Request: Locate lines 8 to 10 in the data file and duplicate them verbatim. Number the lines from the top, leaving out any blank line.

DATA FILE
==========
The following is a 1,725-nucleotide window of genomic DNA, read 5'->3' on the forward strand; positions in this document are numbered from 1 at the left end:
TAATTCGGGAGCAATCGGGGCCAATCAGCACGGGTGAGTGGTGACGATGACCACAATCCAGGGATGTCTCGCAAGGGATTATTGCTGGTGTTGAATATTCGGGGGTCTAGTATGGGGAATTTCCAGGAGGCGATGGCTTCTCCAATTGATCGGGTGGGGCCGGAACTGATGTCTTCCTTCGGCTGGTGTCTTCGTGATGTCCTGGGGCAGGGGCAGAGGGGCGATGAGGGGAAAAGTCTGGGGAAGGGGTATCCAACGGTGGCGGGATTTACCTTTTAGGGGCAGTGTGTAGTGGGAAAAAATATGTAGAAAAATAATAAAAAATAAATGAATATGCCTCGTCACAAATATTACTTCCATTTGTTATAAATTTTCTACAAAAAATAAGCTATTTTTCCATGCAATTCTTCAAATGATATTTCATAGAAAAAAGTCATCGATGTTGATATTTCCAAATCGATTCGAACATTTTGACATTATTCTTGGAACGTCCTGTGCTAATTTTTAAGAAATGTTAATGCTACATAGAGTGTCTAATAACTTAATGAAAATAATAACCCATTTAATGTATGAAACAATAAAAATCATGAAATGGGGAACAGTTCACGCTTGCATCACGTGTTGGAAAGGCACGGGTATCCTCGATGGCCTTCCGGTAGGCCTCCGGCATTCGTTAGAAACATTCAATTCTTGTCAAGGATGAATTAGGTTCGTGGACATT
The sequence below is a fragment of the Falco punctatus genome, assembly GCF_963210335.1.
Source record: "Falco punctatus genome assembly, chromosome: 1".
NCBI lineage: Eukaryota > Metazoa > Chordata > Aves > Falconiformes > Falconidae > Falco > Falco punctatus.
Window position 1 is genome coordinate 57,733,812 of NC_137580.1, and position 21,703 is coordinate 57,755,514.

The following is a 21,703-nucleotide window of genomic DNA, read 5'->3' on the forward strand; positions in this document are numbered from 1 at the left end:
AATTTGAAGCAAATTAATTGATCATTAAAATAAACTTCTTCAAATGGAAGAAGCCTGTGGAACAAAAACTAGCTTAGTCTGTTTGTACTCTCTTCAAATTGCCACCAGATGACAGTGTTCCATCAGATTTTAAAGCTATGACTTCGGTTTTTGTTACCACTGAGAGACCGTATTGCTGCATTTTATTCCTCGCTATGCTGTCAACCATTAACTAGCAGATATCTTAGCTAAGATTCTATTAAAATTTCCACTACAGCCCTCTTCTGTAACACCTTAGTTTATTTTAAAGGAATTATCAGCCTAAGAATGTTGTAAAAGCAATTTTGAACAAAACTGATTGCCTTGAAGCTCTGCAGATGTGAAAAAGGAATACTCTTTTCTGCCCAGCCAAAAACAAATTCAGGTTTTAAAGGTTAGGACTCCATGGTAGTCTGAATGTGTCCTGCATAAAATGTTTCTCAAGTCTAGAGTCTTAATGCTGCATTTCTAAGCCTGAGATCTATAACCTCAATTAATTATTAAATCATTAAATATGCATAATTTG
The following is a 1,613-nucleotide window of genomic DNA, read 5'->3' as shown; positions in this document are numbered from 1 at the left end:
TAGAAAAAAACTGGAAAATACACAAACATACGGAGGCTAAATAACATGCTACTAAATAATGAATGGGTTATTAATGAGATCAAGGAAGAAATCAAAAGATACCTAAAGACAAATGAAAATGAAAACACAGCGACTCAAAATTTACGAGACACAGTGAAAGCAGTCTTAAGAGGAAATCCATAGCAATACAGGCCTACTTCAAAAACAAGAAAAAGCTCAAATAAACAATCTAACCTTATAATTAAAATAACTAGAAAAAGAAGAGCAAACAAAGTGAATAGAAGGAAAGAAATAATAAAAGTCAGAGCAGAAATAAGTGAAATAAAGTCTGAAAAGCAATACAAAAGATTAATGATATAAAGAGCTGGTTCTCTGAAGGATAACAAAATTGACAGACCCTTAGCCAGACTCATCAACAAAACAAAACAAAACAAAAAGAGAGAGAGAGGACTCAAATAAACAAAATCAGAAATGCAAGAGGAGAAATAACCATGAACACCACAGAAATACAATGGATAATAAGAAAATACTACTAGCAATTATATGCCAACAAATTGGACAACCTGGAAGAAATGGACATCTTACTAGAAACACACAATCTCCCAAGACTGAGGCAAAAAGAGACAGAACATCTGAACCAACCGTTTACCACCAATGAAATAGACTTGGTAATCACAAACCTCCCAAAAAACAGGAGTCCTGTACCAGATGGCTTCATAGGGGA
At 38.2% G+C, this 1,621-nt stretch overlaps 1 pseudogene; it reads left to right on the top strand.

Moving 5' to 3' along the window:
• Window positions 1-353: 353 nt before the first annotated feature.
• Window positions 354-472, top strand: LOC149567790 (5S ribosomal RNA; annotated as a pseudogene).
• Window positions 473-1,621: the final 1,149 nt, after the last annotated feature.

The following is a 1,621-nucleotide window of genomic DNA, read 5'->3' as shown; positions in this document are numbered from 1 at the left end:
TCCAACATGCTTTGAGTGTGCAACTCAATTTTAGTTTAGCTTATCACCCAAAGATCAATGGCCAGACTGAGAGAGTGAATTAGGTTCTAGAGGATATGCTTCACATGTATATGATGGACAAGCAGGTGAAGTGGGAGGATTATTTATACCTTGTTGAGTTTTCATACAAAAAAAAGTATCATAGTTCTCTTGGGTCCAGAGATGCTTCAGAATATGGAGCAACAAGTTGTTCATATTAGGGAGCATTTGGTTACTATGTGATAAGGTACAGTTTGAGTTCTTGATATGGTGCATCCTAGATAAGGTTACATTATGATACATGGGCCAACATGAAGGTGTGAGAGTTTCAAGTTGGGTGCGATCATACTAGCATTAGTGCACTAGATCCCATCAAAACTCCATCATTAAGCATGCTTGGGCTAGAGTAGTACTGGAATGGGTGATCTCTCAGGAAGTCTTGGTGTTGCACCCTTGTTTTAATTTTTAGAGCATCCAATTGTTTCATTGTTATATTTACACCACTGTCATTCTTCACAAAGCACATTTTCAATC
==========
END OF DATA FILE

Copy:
AATTTGAAGCAAATTAATTGATCATTAAAATAAACTTCTTCAAATGGAAGAAGCCTGTGGAACAAAAACTAGCTTAGTCTGTTTGTACTCTCTTCAAATTGCCACCAGATGACAGTGTTCCATCAGATTTTAAAGCTATGACTTCGGTTTTTGTTACCACTGAGAGACCGTATTGCTGCATTTTATTCCTCGCTATGCTGTCAACCATTAACTAGCAGATATCTTAGCTAAGATTCTATTAAAATTTCCACTACAGCCCTCTTCTGTAACACCTTAGTTTATTTTAAAGGAATTATCAGCCTAAGAATGTTGTAAAAGCAATTTTGAACAAAACTGATTGCCTTGAAGCTCTGCAGATGTGAAAAAGGAATACTCTTTTCTGCCCAGCCAAAAACAAATTCAGGTTTTAAAGGTTAGGACTCCATGGTAGTCTGAATGTGTCCTGCATAAAATGTTTCTCAAGTCTAGAGTCTTAATGCTGCATTTCTAAGCCTGAGATCTATAACCTCAATTAATTATTAAATCATTAAATATGCATAATTTG
The following is a 1,613-nucleotide window of genomic DNA, read 5'->3' as shown; positions in this document are numbered from 1 at the left end:
TAGAAAAAAACTGGAAAATACACAAACATACGGAGGCTAAATAACATGCTACTAAATAATGAATGGGTTATTAATGAGATCAAGGAAGAAATCAAAAGATACCTAAAGACAAATGAAAATGAAAACACAGCGACTCAAAATTTACGAGACACAGTGAAAGCAGTCTTAAGAGGAAATCCATAGCAATACAGGCCTACTTCAAAAACAAGAAAAAGCTCAAATAAACAATCTAACCTTATAATTAAAATAACTAGAAAAAGAAGAGCAAACAAAGTGAATAGAAGGAAAGAAATAATAAAAGTCAGAGCAGAAATAAGTGAAATAAAGTCTGAAAAGCAATACAAAAGATTAATGATATAAAGAGCTGGTTCTCTGAAGGATAACAAAATTGACAGACCCTTAGCCAGACTCATCAACAAAACAAAACAAAACAAAAAGAGAGAGAGAGGACTCAAATAAACAAAATCAGAAATGCAAGAGGAGAAATAACCATGAACACCACAGAAATACAATGGATAATAAGAAAATACTACTAGCAATTATATGCCAACAAATTGGACAACCTGGAAGAAATGGACATCTTACTAGAAACACACAATCTCCCAAGACTGAGGCAAAAAGAGACAGAACATCTGAACCAACCGTTTACCACCAATGAAATAGACTTGGTAATCACAAACCTCCCAAAAAACAGGAGTCCTGTACCAGATGGCTTCATAGGGGA